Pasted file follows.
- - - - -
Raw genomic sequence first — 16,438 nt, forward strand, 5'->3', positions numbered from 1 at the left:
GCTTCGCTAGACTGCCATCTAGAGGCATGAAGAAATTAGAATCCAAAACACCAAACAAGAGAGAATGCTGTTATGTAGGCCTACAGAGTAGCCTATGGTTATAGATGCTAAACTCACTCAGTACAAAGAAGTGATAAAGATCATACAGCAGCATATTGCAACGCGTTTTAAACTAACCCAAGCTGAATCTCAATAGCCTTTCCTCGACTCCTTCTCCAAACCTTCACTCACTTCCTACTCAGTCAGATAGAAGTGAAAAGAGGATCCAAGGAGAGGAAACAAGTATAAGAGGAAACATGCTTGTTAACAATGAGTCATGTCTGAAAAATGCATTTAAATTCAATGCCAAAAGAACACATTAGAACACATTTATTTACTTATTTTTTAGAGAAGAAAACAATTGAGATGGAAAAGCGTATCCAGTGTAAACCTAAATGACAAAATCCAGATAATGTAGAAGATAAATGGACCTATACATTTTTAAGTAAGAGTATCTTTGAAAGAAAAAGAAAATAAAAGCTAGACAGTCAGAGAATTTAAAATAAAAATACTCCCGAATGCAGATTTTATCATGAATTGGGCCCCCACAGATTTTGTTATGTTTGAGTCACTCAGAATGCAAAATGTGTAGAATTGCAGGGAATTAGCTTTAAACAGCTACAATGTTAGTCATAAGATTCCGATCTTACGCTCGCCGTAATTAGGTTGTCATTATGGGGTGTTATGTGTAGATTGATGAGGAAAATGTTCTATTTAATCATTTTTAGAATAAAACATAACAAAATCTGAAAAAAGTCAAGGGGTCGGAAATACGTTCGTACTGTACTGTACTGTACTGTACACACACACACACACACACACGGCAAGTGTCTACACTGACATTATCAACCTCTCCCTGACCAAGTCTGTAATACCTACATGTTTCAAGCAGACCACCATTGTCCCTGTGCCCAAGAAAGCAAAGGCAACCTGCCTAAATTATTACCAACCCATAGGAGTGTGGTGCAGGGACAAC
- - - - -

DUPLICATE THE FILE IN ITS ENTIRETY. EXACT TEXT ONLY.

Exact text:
Raw genomic sequence first — 16,438 nt, forward strand, 5'->3', positions numbered from 1 at the left:
GCTTCGCTAGACTGCCATCTAGAGGCATGAAGAAATTAGAATCCAAAACACCAAACAAGAGAGAATGCTGTTATGTAGGCCTACAGAGTAGCCTATGGTTATAGATGCTAAACTCACTCAGTACAAAGAAGTGATAAAGATCATACAGCAGCATATTGCAACGCGTTTTAAACTAACCCAAGCTGAATCTCAATAGCCTTTCCTCGACTCCTTCTCCAAACCTTCACTCACTTCCTACTCAGTCAGATAGAAGTGAAAAGAGGATCCAAGGAGAGGAAACAAGTATAAGAGGAAACATGCTTGTTAACAATGAGTCATGTCTGAAAAATGCATTTAAATTCAATGCCAAAAGAACACATTAGAACACATTTATTTACTTATTTTTTAGAGAAGAAAACAATTGAGATGGAAAAGCGTATCCAGTGTAAACCTAAATGACAAAATCCAGATAATGTAGAAGATAAATGGACCTATACATTTTTAAGTAAGAGTATCTTTGAAAGAAAAAGAAAATAAAAGCTAGACAGTCAGAGAATTTAAAATAAAAATACTCCCGAATGCAGATTTTATCATGAATTGGGCCCCCACAGATTTTGTTATGTTTGAGTCACTCAGAATGCAAAATGTGTAGAATTGCAGGGAATTAGCTTTAAACAGCTACAATGTTAGTCATAAGATTCCGATCTTACGCTCGCCGTAATTAGGTTGTCATTATGGGGTGTTATGTGTAGATTGATGAGGAAAATGTTCTATTTAATCATTTTTAGAATAAAACATAACAAAATCTGAAAAAAGTCAAGGGGTCGGAAATACGTTCGTACTGTACTGTACTGTACTGTACACACACACACACACACACACGGCAAGTGTCTACACTGACATTATCAACCTCTCCCTGACCAAGTCTGTAATACCTACATGTTTCAAGCAGACCACCATTGTCCCTGTGCCCAAGAAAGCAAAGGCAACCTGCCTAAATTATTACCAACCCATAGGAGTGTGGTGCAGGGACAAC